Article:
An investigation into perceived motion paths by means of the Slalom Illusion

GHEORGHES, Tamara (2018). An investigation into perceived motion paths by means of the Slalom Illusion. Doctoral, Sheffield Hallam University.

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Link to published version:: https://doi.org/10.7190/shu-thesis-00085
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    Abstract

    When a dot moves horizontally across a set of tilted lines of alternating orientations, the dot appears to be moving up and down along its trajectory. This perceptual phenomenon, known as the 'slalom illusion' (Cesaro & Agostini, 1998), reveals a mismatch between the veridical motion signals and the subjective percept of the motion trajectory which has not been comprehensively explained. In the context of the current thesis, the slalom illusion was used as a paradigm to investigate the integration of the brief and localised motion signals that are initially encoded by the visual cortex into the overall illusory percept that is subjectively perceived by human observers. It was observed that the slalom illusion also occurs when part of the dot trajectory is occluded by another object, with an increased magnitude, and that it occurs both when the eyes follow the dot and when the gaze remains fixated. The latter finding was replicated in foveal and in peripheral vision. An inverse stimulus display, whereby a dot trajectory that in reality was sinusoidal in shape moved across a set of vertical lines, did not result in the expected inverse effect of an underestimated trajectory amplitude. A theoretical view on the slalom illusion was developed, positing that the illusion is not rooted in the earliest phase of visual processing, and that the human visual system only interprets trajectories after the fact - that is, after the input motion signals have been registered for a period of time - rather than on-line as the motion signals arrive. Moreover, it was proposed that straight trajectories in particular are sensitive to perceptual biases and illusions, due to the propensity of neurons in thevisual cortex to encode the transients of motion direction over a constant motion direction. In conclusion, the slalom illusion reveals that human visual perception of the trajectory of a moving object is an active inferential process, in which it is more important to form a coherent interpretation consistent with prior knowledge of realistic object motion, than it is to perceive the input motion signals accurately. Through systematic manipulation of the elements of the slalom display, the properties of this process can be investigated.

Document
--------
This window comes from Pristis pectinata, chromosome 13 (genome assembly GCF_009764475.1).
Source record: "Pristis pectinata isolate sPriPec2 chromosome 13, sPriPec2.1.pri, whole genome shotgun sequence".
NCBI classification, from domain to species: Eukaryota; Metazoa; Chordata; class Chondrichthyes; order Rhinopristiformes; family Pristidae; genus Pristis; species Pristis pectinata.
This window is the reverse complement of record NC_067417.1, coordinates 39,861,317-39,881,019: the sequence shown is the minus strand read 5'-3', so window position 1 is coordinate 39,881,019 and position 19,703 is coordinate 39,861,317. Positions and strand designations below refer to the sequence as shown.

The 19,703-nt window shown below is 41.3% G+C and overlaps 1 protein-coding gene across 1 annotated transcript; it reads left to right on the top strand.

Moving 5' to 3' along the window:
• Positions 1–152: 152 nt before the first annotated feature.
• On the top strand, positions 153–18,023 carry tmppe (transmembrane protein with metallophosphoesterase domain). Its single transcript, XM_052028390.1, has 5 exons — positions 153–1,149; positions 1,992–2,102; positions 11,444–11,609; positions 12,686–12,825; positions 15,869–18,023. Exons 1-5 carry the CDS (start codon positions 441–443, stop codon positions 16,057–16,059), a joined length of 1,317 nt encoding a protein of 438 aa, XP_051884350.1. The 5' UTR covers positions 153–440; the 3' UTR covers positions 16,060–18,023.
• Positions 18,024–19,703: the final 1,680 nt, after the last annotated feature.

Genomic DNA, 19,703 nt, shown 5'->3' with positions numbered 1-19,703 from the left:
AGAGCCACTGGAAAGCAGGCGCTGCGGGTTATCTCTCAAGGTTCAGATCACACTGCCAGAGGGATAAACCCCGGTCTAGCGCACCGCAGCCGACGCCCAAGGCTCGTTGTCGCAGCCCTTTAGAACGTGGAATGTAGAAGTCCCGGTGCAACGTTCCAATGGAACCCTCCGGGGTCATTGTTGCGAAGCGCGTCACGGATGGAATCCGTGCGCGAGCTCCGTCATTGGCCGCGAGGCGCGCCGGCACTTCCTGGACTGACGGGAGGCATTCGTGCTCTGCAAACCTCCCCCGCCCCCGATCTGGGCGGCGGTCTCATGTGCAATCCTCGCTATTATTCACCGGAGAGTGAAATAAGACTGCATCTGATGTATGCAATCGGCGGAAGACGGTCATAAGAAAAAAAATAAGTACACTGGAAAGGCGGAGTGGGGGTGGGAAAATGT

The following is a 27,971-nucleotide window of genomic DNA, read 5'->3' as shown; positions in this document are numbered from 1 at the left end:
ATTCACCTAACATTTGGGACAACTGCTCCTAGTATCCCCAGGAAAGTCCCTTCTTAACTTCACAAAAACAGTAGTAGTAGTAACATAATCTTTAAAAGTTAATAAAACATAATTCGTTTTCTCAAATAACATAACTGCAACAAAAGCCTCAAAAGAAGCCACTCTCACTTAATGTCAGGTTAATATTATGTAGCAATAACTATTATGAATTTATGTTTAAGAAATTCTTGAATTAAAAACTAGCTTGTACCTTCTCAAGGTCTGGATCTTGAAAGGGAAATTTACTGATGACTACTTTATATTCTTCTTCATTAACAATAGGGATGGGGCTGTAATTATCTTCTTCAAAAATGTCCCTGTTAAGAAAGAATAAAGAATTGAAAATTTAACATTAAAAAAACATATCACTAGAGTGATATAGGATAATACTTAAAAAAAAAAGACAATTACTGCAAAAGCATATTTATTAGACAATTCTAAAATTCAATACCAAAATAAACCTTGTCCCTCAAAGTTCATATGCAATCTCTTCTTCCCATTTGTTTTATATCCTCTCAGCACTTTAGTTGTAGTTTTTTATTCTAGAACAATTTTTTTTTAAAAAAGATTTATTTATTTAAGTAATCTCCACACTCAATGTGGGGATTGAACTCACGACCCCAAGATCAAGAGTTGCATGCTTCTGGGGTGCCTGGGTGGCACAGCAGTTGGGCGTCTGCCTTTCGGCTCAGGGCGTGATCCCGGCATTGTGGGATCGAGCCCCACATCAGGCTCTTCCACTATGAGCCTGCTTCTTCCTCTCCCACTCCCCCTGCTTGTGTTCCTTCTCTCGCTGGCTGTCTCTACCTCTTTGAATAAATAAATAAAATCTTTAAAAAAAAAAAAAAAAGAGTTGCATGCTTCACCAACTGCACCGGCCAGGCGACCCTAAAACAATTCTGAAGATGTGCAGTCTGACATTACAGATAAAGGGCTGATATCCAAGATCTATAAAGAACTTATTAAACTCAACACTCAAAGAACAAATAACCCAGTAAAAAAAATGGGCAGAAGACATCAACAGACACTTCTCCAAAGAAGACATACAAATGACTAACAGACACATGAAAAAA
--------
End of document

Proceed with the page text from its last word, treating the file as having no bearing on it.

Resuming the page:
Item Type: Thesis (Doctoral)
    Additional Information: No PQ harvesting Director of Studies - John Reidy
    Research Institute, Centre or Group - Does NOT include content added after October 2018: Sheffield Hallam Doctoral Theses
    Identification Number: https://doi.org/10.7190/shu-thesis-00085
    Depositing User: Justine Gavin
    Date Deposited: 03 Sep 2018 11:01
    Last Modified: 05 Sep 2019 01:18
    URI: http://shura.shu.ac.uk/id/eprint/22408

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